Publisher: Harper Colllins, 1978
Reading Level: Ages 9 to 12 years
Awards: 1979 Newberry Honor Award, 1979 National Book Award
Note: In honor of Banned Book Week, I will be posting daily blog reviews of children’s books that have been challenged or banned.
If I were asked to select my favorite children’s author, I would undoubtedly give Katherine Patterson that honor. From the moment that I first read Bridge to Terabithia, I fell in love with Patterson’s ability to draw her readers in with tales of believable characters, facing challenging situations, and living in diverse settings. Never once in all her stories does she shy away from hard topics which is likely why as the author of realistic fiction for children ages 9 to 12 she has had several books banned or challenged. Her story The Great Gilly Hopkins is no exception and is #21 on the American Library Association’s most banned and challenged book list.
Even after 31 years, Patterson’s story about a tough, hard to manage and hard to love foster child rings amazingly true to life. Eleven year old Galadriel “Gilly” Hopkins has spent the majority of her life in the foster care system. As a result, she has learned that to survive, you must be tough and not let anyone know that you care. The story opens with Gilly being placed in her third home in as many years. Upon arrival at her new “home”, Gilly assesses her new foster mother as a “hippopotamus of a woman” and her foster brother as a “freaky kid”.
Patterson does a remarkable job portraying the emotional challenges faced by children in long-term foster care, as well as the difficulties faced by the adults who care for foster children. Gilly is a child who has learned to manipulate the adults in her environment to behave and react as she wants them to respond. She uses profanity, lies, steals, and bullies others. Through a series of interactions and events, Gilly does experience a certain level of transformation as she learns to care about her foster mother, Trotter, and the timid and shy foster brother, William Ernst, and the elderly, blind African-American neighbor, Mr. Randolph, and her African-American teacher, Ms. Harris.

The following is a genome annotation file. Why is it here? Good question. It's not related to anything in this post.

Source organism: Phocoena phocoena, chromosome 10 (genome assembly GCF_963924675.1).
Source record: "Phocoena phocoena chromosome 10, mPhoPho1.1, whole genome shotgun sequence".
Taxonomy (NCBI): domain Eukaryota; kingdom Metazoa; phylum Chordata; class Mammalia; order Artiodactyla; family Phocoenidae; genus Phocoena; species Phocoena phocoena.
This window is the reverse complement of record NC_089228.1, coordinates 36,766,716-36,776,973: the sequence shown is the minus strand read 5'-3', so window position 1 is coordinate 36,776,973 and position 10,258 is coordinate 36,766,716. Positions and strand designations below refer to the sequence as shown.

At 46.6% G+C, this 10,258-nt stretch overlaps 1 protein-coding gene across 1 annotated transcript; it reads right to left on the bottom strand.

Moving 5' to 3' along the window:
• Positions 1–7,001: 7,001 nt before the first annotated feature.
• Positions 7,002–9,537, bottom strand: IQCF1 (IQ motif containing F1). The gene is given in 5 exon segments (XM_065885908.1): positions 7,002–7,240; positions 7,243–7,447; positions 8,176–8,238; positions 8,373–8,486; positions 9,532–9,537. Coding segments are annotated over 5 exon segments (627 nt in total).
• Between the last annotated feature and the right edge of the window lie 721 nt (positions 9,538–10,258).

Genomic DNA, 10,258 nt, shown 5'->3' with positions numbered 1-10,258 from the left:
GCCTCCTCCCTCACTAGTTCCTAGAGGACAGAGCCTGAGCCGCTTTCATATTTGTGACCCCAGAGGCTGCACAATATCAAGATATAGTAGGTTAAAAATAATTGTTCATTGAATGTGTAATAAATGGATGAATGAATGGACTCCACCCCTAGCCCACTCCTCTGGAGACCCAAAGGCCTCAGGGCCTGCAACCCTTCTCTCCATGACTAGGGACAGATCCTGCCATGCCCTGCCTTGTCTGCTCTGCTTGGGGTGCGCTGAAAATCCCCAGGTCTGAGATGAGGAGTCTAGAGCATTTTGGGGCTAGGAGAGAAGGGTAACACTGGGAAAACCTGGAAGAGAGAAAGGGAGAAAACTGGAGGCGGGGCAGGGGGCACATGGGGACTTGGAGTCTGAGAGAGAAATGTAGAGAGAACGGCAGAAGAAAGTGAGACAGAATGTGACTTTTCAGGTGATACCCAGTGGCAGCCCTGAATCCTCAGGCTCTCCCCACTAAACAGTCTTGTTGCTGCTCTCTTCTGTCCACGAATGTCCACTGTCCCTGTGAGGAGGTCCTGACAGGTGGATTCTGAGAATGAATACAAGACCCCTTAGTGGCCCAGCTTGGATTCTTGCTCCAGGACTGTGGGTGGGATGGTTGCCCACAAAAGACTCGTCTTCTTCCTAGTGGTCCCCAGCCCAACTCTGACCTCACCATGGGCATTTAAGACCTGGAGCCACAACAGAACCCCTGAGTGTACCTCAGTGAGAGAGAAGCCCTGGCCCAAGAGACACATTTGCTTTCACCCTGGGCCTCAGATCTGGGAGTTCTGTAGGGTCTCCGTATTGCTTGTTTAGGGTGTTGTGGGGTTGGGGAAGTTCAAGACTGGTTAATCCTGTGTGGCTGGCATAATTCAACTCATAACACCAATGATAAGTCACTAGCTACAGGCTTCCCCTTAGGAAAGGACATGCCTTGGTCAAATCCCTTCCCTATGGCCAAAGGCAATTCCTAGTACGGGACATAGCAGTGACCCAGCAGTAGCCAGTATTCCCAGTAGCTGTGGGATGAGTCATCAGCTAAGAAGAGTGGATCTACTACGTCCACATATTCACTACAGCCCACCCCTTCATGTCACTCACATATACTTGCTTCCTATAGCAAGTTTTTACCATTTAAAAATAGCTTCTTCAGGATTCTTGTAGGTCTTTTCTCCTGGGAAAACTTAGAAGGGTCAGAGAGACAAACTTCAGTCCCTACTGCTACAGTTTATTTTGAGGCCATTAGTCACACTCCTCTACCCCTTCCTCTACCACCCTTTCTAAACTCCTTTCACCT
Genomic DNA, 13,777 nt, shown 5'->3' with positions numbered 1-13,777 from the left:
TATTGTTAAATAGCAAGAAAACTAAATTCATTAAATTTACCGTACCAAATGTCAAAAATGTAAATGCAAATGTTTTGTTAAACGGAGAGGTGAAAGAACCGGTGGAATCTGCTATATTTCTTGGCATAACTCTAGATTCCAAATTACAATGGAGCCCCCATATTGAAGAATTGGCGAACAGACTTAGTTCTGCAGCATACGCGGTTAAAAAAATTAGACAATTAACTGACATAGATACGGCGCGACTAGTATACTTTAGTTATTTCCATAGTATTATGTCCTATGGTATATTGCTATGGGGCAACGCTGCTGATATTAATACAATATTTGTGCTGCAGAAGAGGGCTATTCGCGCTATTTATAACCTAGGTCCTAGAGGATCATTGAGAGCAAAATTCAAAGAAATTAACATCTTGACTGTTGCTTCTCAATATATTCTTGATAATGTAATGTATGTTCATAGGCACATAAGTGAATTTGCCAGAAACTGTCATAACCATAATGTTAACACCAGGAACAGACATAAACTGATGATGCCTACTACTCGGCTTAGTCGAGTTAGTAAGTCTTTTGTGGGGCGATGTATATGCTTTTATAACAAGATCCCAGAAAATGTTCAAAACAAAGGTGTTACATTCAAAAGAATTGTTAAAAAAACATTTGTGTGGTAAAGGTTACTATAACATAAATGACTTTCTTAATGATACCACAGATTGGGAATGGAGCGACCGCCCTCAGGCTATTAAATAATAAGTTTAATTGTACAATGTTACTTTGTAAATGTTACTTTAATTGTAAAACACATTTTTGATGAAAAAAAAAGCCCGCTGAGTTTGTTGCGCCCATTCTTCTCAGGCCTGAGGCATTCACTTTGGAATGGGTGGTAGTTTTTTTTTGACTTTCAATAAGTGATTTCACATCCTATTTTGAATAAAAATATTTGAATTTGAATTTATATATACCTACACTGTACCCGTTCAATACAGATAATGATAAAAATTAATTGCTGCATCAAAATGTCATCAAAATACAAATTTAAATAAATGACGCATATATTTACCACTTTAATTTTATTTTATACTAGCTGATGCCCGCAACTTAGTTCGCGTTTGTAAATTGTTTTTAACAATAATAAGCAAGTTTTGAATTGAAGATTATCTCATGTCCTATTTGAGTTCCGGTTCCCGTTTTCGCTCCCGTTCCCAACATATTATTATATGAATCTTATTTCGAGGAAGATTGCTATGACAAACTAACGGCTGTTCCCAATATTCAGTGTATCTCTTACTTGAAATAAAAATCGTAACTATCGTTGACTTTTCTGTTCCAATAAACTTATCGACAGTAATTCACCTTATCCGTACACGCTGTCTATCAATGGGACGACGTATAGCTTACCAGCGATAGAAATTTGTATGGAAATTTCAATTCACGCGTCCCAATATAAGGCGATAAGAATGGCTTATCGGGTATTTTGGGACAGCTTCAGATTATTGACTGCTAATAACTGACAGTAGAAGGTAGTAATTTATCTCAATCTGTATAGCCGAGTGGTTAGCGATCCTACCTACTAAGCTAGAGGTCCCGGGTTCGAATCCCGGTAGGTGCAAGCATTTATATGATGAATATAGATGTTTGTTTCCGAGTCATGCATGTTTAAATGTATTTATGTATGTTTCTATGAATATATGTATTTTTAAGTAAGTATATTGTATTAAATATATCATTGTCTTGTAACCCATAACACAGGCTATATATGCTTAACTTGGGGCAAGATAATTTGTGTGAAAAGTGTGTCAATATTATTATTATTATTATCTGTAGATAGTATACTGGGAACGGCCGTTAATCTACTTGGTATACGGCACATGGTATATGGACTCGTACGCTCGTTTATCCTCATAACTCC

Though some of the references to Vietnam, and flower children may date the book, the theme of wanting to belong and be loved is timeless. When Gilly finally meets her biological mother, she learns the hard way that her dreams about her mother coming to rescue her and creating a home together will never materialize and that happy and ending do not always go together.
I find it sad that a book which deals with the realities of the life of foster children in such a compassionate manner should be challenged or banned. Those who have challenged it because of its topic, use of profanity, or issues of racism are either in denial or have never worked with children who live this reality on a daily basis. The ability to use this book to help children in similar circumstances far outweigh any of the negatives perceived by those who have cried out against it.
Celebrate Banned Book Week, go read a banned or challenged book!